What will you use moving forward?

I’ll hunt something down that I’m sure will do the job just as well.

(Image credit: Joby Sessions/Guitarist Magazine)

There are so many more options these days. It was often difficult to find great guitars in the Seventies.

Yeah, I guess so. But I do unrepentantly like the old ones. Older instruments have a tonality of their own that often takes years to develop.

But you’re right, these things go in waves. Acoustic guitar makers like Gibson and Martin went through periods where they were manufacturing beautiful guitars, and then they went through periods where they tightened their overheads and made things that weren’t so good. Eventually they learned their lesson, and in the long run they went back to making great guitars again.

Luckily, I know the periods of guitar, and the types of guitar that I like, and I guess I’ll eventually hunt down another 1969 D-35 that is as good as the one I originally owned. You just need to look in the right places, and as you say, there are a lot of them about these days.

I was wondering about the blonde Tele that your parents gave you for your 21st birthday.

It was actually a white Tele. Unfortunately, that is long gone. I shipped that one to America in the late Sixties, and TWA lost it. I’ve never seen or heard of that one again, which is a shame. It was my first Fender.

Will you be parting with any of your lap steels?

Some of them. The Jedsons and Fenders are going. I’ve got a few Rickenbackers, but I might hang on to one of those.

Do mind if I ask what you are planning to hang on to? It doesn’t sound like much.

There are a few things. I’m keeping a lovely old Gibson steel guitar that has a really beefy sound. I’m holding onto a black Gretsch Duo Jet that I really love, along with a 1945 Martin D-18. I also couldn’t bear to part with my ’55 Fender Esquire that I nicknamed “The Workmate.” It’s the one you see on the cover of my About Face album, and it was used on “Run Like Hell” from The Wall, among other things.

(Image credit: Joby Sessions/Guitarist Magazine)

Are there any surprises in the collection, or maybe some hidden gems people would not be familiar with?

I don’t know that there are, really. But there’s all sorts of interesting instruments in the collection — things that came into my possession one way or another. The Melobar guitar is quite cool! It’s sort of a combination of a steel guitar and a standard guitar. The neck is at a 45-degree angle so you put a strap on it and play lap steel while standing up. It’s a good idea, but I never used it that much. There’s also a Django Reinhardt-style plastic Maccaferri somewhere.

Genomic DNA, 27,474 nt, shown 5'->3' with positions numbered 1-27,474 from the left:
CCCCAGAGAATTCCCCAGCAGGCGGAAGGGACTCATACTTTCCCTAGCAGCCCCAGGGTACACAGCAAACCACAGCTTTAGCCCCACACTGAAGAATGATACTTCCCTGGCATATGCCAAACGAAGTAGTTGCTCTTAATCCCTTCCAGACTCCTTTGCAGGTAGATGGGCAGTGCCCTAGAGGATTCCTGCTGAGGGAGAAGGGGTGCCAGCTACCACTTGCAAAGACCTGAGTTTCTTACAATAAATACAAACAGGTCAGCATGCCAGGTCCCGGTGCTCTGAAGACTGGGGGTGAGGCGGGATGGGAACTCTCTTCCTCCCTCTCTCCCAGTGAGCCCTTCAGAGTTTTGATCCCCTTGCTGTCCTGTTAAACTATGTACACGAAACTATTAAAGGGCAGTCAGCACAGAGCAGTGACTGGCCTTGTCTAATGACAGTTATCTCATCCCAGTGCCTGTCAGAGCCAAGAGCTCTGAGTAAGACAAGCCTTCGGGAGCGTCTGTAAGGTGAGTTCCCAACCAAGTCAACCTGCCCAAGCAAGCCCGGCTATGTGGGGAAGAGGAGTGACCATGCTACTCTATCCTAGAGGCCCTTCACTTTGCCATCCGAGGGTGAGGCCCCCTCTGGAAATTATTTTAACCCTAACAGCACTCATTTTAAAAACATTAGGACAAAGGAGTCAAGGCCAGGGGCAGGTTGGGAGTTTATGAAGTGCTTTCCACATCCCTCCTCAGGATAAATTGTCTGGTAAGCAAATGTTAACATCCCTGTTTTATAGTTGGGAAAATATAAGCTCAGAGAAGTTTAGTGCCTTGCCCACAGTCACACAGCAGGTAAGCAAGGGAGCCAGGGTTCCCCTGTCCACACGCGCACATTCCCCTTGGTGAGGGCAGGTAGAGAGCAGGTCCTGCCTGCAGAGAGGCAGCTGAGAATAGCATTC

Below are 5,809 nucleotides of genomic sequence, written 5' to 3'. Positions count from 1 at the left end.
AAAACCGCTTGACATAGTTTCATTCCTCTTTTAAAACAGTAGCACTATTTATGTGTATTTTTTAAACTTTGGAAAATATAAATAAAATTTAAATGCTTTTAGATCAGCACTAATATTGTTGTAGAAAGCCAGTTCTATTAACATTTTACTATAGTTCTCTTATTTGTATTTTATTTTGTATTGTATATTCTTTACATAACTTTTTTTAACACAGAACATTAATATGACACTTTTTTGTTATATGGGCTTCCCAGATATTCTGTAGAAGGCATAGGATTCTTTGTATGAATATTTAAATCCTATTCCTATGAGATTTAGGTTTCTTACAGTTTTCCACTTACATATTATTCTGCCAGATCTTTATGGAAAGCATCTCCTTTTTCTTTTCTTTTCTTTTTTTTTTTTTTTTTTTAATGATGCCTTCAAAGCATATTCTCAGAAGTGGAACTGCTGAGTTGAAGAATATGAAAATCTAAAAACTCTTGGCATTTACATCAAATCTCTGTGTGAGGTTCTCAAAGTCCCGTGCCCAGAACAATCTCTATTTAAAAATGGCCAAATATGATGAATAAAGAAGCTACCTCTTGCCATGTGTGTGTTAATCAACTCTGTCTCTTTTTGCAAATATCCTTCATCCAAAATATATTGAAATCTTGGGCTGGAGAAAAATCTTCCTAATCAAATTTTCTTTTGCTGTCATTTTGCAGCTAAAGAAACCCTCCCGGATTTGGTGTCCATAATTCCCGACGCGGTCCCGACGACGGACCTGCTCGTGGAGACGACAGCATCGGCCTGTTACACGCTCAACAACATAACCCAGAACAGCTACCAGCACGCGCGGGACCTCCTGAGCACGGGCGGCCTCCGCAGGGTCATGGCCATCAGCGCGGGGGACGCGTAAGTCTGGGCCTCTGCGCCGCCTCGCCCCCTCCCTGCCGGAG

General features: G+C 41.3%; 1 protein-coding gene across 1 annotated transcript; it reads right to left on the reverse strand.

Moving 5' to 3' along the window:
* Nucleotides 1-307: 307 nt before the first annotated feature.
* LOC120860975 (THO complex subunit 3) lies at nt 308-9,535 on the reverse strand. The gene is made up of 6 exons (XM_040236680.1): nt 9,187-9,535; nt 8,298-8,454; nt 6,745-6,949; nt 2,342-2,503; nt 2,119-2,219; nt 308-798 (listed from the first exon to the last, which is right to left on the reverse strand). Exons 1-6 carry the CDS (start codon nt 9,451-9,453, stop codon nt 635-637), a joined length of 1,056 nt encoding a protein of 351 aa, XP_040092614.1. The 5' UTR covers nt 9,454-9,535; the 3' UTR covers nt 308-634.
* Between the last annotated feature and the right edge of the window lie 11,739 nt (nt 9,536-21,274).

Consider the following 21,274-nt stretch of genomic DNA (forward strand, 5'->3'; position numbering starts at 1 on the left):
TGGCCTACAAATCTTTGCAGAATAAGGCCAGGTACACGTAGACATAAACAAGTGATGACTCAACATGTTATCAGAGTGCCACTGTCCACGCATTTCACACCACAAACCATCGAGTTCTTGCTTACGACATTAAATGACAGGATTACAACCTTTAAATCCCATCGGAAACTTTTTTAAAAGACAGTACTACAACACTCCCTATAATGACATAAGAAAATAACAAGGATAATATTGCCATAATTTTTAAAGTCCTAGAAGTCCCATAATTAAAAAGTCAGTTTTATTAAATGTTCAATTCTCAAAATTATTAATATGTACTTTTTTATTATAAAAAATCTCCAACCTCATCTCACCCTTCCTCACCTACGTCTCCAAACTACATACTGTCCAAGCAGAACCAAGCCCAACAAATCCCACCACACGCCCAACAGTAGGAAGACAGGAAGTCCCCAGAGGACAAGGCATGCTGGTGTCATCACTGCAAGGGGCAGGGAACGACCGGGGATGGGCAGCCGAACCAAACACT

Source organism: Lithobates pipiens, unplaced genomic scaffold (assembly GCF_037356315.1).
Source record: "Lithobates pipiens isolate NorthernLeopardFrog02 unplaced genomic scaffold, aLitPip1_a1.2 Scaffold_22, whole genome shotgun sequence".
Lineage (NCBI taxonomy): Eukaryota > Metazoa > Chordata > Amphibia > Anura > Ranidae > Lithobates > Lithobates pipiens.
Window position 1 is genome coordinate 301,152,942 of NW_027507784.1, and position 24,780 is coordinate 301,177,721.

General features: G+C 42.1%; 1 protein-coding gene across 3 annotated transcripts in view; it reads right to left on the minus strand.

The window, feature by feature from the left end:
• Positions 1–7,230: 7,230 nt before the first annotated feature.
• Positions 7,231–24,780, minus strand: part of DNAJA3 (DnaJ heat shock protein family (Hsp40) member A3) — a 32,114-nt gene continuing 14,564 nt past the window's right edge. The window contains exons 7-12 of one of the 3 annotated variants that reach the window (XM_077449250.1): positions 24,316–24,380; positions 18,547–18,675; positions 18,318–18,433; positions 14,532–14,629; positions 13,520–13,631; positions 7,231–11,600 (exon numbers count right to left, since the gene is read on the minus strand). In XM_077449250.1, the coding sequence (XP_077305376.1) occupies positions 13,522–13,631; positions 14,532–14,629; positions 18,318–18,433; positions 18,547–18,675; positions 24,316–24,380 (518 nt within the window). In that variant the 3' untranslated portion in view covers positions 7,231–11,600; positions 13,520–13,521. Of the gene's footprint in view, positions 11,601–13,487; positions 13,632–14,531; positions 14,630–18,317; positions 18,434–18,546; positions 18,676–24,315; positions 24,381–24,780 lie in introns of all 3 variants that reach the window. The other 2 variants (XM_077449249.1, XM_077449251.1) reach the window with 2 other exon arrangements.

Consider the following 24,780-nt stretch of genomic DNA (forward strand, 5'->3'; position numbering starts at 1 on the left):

Does the auction signal your retirement in any way?

Not really. I still write stuff all the time, and there’s no statement of intention to retire. I’m just unburdening myself of a huge collection that at some point will have to go. This just felt like a good moment to raise some good, hard cash for people who need it.

There are a lot of beautiful old guitars in the world, and I can track down some replacements if I need to. And if I really feel desperate for something I’ve auctioned, I can find the person I sold it to and make them an offer they can’t refuse! [laughs] Inevitably, I’ll buy more guitars; I just don’t want to have a stock that I keep in a cupboard or in their cases for too long.

Can you relate to why people might want to buy these guitars? I mean, would you get a thrill out of playing, say, the guitar Albert King used on “Crosscut Saw”?

Hmmm, I’m not sure. I can’t really remember having the desire to play somebody’s guitar. Perhaps it’s because I’m so wedded to the idea that my sounds come more from my fingers than from the guitar. I guess I would be happy to play a Hank Williams guitar or something like that, but I’m just not overly sentimental about the guitars and their history. As I said earlier, I’m more a “tools of the trade” sort of guy.

In addition to the Rock and Roll Hall of Fame, other major museums are mounting exhibitions devoted to rock and roll and music of the 20th century. Do you think that’s valid?

An instrument is an accessible token of where the music came from. Obviously, they can’t stick the person in the museum and be like, “Laaa.” I’m kind of okay with it. I know that people go to museums and look at instruments and feel a kind of kinship with the music they’ve grown up with. I don’t have anything against it, but I think instruments are meant to be played.

It’s interesting. I have no control over who is going to buy these guitars, but hopefully some real musicians will get some of them and they will go on to create some new music and get real joy out of them. But one has to face the reality that some of these will go to people who just want to put them up on a wall or behind glass. Who knows? But maybe, in the long term, they’ll get out there and do something again.

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Brad Tolinski

A long time ago in a galaxy far, far away Brad was the editor of Guitar World from 1990 to 2015. Since his departure he has authored Eruption: Conversations with Eddie Van Halen, Light & Shade: Conversations with Jimmy Page and Play it Loud: An Epic History of the Style, Sound & Revolution of the Electric Guitar, which was the inspiration for the Play It Loud exhibition at the Metropolitan Museum of Art in New York City in 2019.